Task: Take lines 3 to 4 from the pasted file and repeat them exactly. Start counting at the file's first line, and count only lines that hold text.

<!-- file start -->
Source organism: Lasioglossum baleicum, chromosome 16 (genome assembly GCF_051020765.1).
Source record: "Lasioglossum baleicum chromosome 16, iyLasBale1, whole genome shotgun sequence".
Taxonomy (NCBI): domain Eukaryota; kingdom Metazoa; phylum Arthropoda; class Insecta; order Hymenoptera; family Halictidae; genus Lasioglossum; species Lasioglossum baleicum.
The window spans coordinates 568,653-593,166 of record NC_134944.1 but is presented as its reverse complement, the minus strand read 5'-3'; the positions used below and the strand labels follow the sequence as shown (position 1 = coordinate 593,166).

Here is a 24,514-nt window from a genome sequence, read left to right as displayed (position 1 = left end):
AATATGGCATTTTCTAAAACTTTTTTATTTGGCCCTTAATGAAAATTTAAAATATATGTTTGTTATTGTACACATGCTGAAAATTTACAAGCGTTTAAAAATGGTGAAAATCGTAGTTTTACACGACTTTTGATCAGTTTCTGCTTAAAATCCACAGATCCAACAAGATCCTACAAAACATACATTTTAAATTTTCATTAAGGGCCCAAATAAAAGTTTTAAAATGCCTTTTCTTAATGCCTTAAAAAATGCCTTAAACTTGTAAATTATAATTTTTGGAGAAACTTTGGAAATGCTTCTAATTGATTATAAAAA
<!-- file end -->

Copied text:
Taxonomy (NCBI): domain Eukaryota; kingdom Metazoa; phylum Arthropoda; class Insecta; order Hymenoptera; family Halictidae; genus Lasioglossum; species Lasioglossum baleicum.
The window spans coordinates 568,653-593,166 of record NC_134944.1 but is presented as its reverse complement, the minus strand read 5'-3'; the positions used below and the strand labels follow the sequence as shown (position 1 = coordinate 593,166).